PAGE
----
Scream is neither here nor there indie pop that has “Fey” written all over it which is odd for a song with such a title. The minor indie Pastels meets 14 Iced Bears backing for Dear Dead Love is sort of at odds with the darkness of the lyrics but works and would sound fine on any number of indie playlists.

Darling, I’ve Been Meaning To is sort of like Velvet Crush on downers. No bad thing, actually, though if it’s meant to get his darling back I’m not sure this is going to work. Good Night, Good Night, Good Night is quieter with what sounds like a buzzing amp sitting in one corner while he sings a sort of twisted indie lullaby hoping the shimmering tambourine will make you drop off and ignore the buzz if you can. Quietly Now still has the buzzing amp going as you go back down stairs hoping the kid is sleeping as strangely the song keeps getting louder like he is battling against his own best interests. It’s also a bit like The Wallflowers.

Nothing has a very familiar sound to it and is a bit like the Vaselines songs that Eugene Kelly sings. It has some well odd lyrics about drinking hemlock and arguing with Cassius Clay all while also trying to be a bit like the quiet bits of Cure songs. In many ways it’s also a high spot on the album with the insistent acoustic guitar being the main sound. A cool song.

Anne Of Leaves seems to be a sort of telling of the Anne Of Cleaves story, but not really. Again, it’s a quiet song with a nice piano or keyboard bit as he rues the brief encounter over two drinks at an airport. A Major Favor is so gentle as to be hardly there at all and doesn’t really sound like someone asking for a major favor at all.

The album closes with a love song to Dear Anne who may well have gone walkabout, but it sounds like an attempt at a Nick Drake style folky love song. At only about a minute long it’s also nice and brief and a nice closer to a pretty decent minor indie cult band album.

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The Black Watch at Big Takeover (print)

One of Jack Rabid’s top picks in the latest print edition:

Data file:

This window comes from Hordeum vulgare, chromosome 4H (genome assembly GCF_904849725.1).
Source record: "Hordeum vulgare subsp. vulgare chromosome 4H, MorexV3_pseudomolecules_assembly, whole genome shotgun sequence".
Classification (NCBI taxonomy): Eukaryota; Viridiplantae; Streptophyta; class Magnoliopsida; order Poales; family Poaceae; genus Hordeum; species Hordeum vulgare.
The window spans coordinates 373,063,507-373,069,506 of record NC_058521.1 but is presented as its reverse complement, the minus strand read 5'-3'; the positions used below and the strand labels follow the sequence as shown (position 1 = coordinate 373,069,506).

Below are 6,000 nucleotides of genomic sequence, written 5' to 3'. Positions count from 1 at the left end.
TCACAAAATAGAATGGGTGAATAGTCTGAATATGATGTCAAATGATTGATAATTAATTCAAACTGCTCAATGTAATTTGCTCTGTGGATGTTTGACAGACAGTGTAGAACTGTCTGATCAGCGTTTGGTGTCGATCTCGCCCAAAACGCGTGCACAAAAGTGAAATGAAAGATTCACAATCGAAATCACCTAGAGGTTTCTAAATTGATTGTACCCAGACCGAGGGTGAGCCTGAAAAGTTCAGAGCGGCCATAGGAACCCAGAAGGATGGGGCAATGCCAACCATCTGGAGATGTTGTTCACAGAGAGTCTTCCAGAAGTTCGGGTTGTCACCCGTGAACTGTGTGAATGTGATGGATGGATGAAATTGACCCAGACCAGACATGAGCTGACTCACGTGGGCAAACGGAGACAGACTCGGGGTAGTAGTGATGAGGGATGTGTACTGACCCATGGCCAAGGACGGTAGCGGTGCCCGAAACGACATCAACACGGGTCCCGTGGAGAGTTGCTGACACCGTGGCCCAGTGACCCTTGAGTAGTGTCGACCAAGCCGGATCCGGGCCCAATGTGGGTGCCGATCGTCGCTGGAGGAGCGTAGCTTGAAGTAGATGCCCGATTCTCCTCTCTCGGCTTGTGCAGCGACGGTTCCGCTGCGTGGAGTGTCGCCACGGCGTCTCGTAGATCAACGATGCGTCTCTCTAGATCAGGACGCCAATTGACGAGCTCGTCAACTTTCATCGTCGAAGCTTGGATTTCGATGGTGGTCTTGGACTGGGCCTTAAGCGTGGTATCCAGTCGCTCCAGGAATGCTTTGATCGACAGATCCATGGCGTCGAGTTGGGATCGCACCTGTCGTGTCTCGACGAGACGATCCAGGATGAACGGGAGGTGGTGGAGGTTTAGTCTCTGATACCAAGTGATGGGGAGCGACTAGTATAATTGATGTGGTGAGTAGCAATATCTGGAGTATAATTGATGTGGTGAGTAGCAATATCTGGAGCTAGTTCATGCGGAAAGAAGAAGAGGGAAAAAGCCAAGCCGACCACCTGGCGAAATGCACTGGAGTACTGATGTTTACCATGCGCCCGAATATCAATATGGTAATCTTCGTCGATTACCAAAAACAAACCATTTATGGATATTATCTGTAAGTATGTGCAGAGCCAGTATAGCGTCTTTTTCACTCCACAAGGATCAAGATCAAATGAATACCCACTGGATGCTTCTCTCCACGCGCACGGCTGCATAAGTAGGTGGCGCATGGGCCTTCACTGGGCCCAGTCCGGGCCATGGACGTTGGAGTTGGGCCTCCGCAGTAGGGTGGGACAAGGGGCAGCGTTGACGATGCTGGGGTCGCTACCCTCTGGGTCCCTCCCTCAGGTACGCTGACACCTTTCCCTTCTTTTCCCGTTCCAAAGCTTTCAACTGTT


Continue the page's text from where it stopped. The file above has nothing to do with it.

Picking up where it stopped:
John Andrew Fredrick intends this as the final tBW LP, which is understandable on a commercial, not artistic level. Perhaps the even dozen he’s eked out to negligible notice since 1988 with various LA lineups will become cult/collector crazes someday hence; whatever, let’s salute a high quality career, right to this end. Beatles experts recognize Sugarplum’s title; it’s how John Lennon counted out “A Day in Life” (instead of “1-2-3-4”), and that multi-faceted Sgt. Pepper closer educes the oxymoronic “simple complexity” of Black Watch favorites. Fredrick sings prominent melodies in basic indie-pop structures, layering in demanding influences: the buzz of modern noise pop (Sugarplum uses fuzzier guitar than usual), the poetic spare-ness of Go-Betweens and Felt, the dissonance of MBV, and the crispness of Neil Young (“Quietly Now”). Lyrics remain a forte, too; the wry regrets of “Dear Dead Love” and standout “There You Were” befit his proficiency as an entertaining novelist, too. Hail and farewell, JAF.

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The Black Watch at See Sound

Click through to stream a track.

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Black Watch at Austin Town Hall

You know what’s going to make your day a little bit better? You’re going to have to listen to this new track from The Black Watch in order to make that happen.  The band are prepping the release of their new LP, Sugarplum Fairy, Sugarplum Fairy; it’s just a year after the most excellentThe End of When (you better have that LP!). Listening to this first single, there’s a hint of Bobby Pollard in it, though I still love the crisp twang of the guitar that’s in the background.  Pop Culture Press will be releasing the album in late January, but I’ll remind you closer to that date, as this is sure to be another successful long player from the group.

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Black Watch at Broadway World

Album announcement at the link.